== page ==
Small Pox Near Markerville
As Carl Morkeberg tells it, by the early 1900s John and Oliver Benedictson ran a thriving business just north and west of the Red Deer River. The furs of weasels, coyotes, muskrats, lynx, and the hides of cattle and horses were prime trade goods, especially with the Cree and Chippewa bands of Indians that lived near the area.
In 1906, Gudmunder Gudmunderson and Gudmunder Sveinbjornson watched as a traveling band of 1,500 Natives set up tipis a few miles distant from their own secluded homesteads. The sound of drums and tom toms kept the Icelandic homesteaders awake all through the night. The next day the two men decided to travel to the site to see what all the fuss had been about. But when they arrived, all they could find were the poplar poles from what had once been Indian tipis. Poplar poles - and corpses. Underneath some trimmings lay several bodies: victims, the settlers knew, of "Stora Bola," or smallpox.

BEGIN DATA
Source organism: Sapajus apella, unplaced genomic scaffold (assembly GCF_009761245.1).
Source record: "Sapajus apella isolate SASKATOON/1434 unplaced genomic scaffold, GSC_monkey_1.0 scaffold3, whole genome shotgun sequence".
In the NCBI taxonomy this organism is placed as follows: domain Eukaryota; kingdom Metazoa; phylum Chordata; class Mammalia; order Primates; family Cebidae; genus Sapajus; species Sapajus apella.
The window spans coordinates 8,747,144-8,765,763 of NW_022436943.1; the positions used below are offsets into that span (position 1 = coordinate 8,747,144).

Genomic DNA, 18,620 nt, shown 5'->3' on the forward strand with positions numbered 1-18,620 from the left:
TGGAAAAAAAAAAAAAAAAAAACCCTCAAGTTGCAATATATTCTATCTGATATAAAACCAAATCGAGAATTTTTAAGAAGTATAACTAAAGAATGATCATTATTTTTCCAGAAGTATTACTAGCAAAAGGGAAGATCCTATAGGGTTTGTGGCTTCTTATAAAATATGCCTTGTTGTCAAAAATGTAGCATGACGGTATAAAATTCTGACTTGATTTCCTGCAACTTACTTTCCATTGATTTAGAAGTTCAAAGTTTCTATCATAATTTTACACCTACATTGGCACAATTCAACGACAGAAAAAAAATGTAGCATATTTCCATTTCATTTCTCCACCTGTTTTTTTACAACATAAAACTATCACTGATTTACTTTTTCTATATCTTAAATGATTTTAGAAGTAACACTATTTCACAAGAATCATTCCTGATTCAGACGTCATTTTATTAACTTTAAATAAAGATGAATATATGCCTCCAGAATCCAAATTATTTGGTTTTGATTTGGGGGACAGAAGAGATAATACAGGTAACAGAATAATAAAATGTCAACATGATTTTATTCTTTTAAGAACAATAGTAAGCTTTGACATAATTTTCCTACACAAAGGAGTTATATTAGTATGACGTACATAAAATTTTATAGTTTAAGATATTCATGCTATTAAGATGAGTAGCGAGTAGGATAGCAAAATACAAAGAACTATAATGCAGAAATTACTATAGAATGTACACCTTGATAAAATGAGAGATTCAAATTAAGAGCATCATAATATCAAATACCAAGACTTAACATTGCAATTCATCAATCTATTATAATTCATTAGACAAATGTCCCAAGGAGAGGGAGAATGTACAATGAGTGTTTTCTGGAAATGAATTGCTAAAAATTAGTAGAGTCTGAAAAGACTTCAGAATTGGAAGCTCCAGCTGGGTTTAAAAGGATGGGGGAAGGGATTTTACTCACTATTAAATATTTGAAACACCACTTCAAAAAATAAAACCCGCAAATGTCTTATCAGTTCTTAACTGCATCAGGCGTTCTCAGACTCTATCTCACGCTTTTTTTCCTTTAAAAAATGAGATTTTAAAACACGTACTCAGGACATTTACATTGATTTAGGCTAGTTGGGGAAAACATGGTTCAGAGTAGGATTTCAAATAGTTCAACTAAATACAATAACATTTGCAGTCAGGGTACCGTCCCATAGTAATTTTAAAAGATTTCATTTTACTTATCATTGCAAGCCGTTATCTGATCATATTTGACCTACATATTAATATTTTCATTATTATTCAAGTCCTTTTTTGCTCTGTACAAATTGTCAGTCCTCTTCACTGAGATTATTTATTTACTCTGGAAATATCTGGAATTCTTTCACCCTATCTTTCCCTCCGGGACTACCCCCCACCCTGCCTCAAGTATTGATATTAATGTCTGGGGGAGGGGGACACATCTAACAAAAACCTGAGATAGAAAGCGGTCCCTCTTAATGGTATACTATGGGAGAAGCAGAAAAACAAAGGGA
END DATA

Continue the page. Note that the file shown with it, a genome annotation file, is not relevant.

The settlers deduced that the Indians, confounded by the European disease, had been holding medicine dances in appeal to the Great Manitou. The band had kept traveling, repeating the ceremony as they went, until they arrived at a place about 40 miles north and west of Rocky Mountain House. By that time, the severe winter of 1906-07 had hit, and temperatures were dipping to sixty degrees below zero. With smallpox, the cold weather, and lack of wild game, only 300 members of the band survived.